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Return to Onsite Research and Scholarship
Return to Onsite Research and Scholarship
The situation involving COVID-19 continues to evolve. The university no longer will require fully vaccinated people to wear face coverings or practice social distancing indoors or outdoors, except in healthcare settings and in-person summer classes. “Fully vaccinated” means 14 days after their final dose. People who are not fully vaccinated will be required to wear a face covering and practice social distancing indoors and outdoors.
To avoid creating confusion, it is important that units do not create their own requirements for face coverings and other practices that differ from the CDC public health recommendations.
Note that fully vaccinated individuals may always choose to wear face coverings and practice social distancing in any university setting. Individuals who are not fully vaccinated must continue to wear face coverings and practice social distancing.
Specific Guidance for Researchers
Principal investigators should update their safety plans based on this guidance. Your safety plan may recommend–but may not require–that vaccinated individuals wear face coverings to facilitate research interaction with members of the public. This recommendation should occur at the research group level and not at the unit, institute, college or building level.
If a research group or members of a research group encounter issues implementing changes to their safety plan, they should seek guidance from their Unit Head or the Division of Research Safety.
The information below summarizes additional guidance for research and scholarly activities during the pandemic.
Guidance for Research-related Travel
One of the many benefits of COVID-19 vaccination is the possibility of safely resuming travel for research. The Centers for Disease Control and Prevention (CDC) guidance states that vaccinated travelers are less likely to get and spread COVID-19. The CDC guidance provides that individuals who are fully vaccinated with an FDA-authorized vaccine can travel safely within the United States. As a reminder, “fully vaccinated” means two weeks after a final vaccine dose (the second dose of Moderna or Pfizer or the single-dose Johnson & Johnson).
This guidance applies to faculty, staff, and students for travel to conduct essential research. Units should incorporate this guidance into their current trip approval processes.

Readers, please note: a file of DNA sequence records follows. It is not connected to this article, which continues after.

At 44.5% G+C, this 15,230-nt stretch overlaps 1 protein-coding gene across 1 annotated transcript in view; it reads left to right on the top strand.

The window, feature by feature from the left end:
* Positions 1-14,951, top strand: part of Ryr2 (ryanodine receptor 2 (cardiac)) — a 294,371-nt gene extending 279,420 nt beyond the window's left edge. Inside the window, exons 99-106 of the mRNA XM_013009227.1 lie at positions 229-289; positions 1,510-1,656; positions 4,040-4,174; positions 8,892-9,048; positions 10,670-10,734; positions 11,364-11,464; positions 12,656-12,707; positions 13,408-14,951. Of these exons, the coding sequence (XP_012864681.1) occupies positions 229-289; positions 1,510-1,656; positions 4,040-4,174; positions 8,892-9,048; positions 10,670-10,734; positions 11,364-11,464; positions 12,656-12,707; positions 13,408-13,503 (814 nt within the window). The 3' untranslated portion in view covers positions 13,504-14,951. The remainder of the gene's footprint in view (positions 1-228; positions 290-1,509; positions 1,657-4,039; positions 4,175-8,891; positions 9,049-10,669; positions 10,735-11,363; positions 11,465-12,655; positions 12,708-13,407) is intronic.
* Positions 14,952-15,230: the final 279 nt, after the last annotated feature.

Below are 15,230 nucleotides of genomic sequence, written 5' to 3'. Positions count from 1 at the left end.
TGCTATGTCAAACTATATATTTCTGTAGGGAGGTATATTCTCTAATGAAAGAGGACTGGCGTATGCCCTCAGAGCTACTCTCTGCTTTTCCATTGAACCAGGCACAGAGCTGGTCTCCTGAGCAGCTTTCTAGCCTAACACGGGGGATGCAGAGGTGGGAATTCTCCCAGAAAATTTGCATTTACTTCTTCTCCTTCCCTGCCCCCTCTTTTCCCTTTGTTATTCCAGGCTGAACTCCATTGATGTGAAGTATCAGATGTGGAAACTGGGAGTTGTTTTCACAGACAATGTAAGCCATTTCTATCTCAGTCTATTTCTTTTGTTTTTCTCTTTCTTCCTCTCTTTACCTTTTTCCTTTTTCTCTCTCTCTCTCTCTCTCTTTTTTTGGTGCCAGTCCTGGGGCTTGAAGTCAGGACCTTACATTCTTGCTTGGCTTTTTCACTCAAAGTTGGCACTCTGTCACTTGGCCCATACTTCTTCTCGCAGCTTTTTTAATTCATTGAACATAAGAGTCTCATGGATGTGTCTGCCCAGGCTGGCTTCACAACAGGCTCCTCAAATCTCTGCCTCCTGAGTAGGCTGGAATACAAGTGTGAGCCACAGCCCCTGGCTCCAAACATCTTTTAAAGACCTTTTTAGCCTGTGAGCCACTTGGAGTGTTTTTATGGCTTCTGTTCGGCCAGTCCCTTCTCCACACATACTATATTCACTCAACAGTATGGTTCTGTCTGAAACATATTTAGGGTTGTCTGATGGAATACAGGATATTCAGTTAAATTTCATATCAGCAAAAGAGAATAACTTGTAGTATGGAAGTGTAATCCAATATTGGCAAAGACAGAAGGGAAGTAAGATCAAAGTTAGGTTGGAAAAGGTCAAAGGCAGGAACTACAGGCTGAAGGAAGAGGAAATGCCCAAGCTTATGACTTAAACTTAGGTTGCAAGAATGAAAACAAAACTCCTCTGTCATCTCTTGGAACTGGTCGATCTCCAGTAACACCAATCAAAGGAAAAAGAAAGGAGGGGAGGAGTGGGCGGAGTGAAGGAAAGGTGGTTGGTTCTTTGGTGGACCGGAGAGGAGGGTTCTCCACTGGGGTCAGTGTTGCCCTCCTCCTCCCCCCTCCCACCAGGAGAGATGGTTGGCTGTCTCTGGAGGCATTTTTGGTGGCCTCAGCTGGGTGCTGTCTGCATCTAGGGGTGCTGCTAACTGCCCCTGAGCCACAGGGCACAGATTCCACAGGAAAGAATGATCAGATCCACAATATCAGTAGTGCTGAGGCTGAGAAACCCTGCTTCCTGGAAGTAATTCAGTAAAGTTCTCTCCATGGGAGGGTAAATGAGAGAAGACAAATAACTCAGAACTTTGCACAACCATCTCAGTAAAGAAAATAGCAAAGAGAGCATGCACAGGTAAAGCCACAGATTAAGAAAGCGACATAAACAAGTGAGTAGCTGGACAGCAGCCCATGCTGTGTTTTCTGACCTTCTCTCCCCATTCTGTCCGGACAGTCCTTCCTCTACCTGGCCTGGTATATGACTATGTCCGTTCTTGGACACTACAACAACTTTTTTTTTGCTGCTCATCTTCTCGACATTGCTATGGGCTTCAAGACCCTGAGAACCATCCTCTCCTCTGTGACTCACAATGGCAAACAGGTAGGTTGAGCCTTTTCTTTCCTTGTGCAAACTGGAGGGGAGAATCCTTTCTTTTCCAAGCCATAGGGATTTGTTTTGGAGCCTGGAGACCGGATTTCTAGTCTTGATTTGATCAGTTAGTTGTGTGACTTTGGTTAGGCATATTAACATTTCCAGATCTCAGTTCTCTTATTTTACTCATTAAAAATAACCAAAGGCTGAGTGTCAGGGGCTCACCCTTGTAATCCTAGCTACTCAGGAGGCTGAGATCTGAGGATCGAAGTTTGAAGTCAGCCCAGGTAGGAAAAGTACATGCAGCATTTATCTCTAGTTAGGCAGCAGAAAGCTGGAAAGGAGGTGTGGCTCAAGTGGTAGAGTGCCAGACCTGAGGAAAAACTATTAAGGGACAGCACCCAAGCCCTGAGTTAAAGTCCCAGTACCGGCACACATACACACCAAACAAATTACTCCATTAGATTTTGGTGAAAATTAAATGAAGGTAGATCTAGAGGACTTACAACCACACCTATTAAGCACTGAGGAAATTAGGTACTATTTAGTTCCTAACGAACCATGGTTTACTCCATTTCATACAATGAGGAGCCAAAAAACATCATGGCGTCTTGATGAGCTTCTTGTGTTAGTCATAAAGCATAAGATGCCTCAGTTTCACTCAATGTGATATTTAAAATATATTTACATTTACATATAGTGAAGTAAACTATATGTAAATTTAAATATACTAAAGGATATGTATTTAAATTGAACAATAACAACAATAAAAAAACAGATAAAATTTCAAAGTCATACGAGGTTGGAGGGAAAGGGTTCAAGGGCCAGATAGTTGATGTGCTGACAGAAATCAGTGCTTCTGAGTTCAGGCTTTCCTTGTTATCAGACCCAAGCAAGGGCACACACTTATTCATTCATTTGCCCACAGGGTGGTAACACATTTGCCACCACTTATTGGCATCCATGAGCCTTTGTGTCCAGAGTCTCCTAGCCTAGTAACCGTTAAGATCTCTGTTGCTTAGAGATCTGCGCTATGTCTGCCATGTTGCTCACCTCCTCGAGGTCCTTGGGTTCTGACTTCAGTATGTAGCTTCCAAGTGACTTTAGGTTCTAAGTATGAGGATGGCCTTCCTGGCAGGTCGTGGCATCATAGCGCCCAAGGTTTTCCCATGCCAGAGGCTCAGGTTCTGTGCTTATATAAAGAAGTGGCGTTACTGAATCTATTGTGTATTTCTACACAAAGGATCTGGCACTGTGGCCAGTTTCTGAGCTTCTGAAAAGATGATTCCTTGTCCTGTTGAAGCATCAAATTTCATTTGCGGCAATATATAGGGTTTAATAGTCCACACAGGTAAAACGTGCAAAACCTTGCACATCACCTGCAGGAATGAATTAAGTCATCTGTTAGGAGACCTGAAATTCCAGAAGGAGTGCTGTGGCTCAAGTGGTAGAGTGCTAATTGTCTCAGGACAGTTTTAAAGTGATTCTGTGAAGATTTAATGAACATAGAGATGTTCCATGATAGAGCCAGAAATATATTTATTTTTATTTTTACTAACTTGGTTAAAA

Your first steps in considering travel should be to consult the General Guidance for University Travel and assess the COVID-19 situation at your destination. International restrictions are fluid, so check the CDC’s COVID-19 “Travel Recommendations by Destination” as well as the U.S. Department of State website for other international travel warnings. Because local conditions can change rapidly, approval to travel could be rescinded at any time, up until the date that travel begins. Note that the University may terminate trips in progress and expect travelers to return to campus if COVID-19 conditions create a danger for participants.
The University strongly encourages people to wait until they are fully vaccinated before traveling. Please read this for more University guidance about employee vaccination status. If you have a medical condition or are taking medication that weakens your immune system, you may NOT be fully protected even if you are fully vaccinated. In that case, you should talk to your healthcare provider before planning to travel.
Justification and Safety Plan
While investigators and departments are not required to have a safety plan in place, the Office of the Vice Chancellor for Research and Innovation recommends safety plans as a best practice.
All trip organizers should provide the following information to their unit head:
- A description of the planned trip, with specific details about why the trip is necessary.
- A COVID-19 safety plan for activities or events during the travel, tailored to the locations on the trip. (See campus recommendations and a template to specify COVID-19 safety measures here.)
- How trip participants will be informed of this plan.
- Contingency plans, should any participant develop COVID-19 symptoms or test positive for COVID-19 while on the trip.
Trip organizers should work with their approving unit to complete these steps before travel or trip-related purchases are made. Some trips may have details and specifications that make necessary safety mitigations challenging. If approving units have questions or concerns, they should contact the Division of Research Safety.
Applicable COVID-19 Protocols and Restrictions
- Trip participants must follow the CDC recommendations for domestic or international travel and should continue to follow established on-campus safety measures while traveling and at their destination.
- Trip participants must abide by the trip safety plan, if one exists, as well as all COVID-19 safety requirements related to travel, testing, or quarantine for their destination or locations encountered during stops while en route.
Testing and Quarantine
Fully vaccinated individuals do not need to participate in pre-travel quarantine. Individuals who are NOT fully vaccinated should limit themselves to essential activities like attending work and buying groceries in the two weeks before travel. Regardless of your vaccination status, you should maintain your University testing schedule prior to travel.
- All trip participants must show proof of a negative COVID-19 test result within the past 3 days (72 hours) on the day of the trip.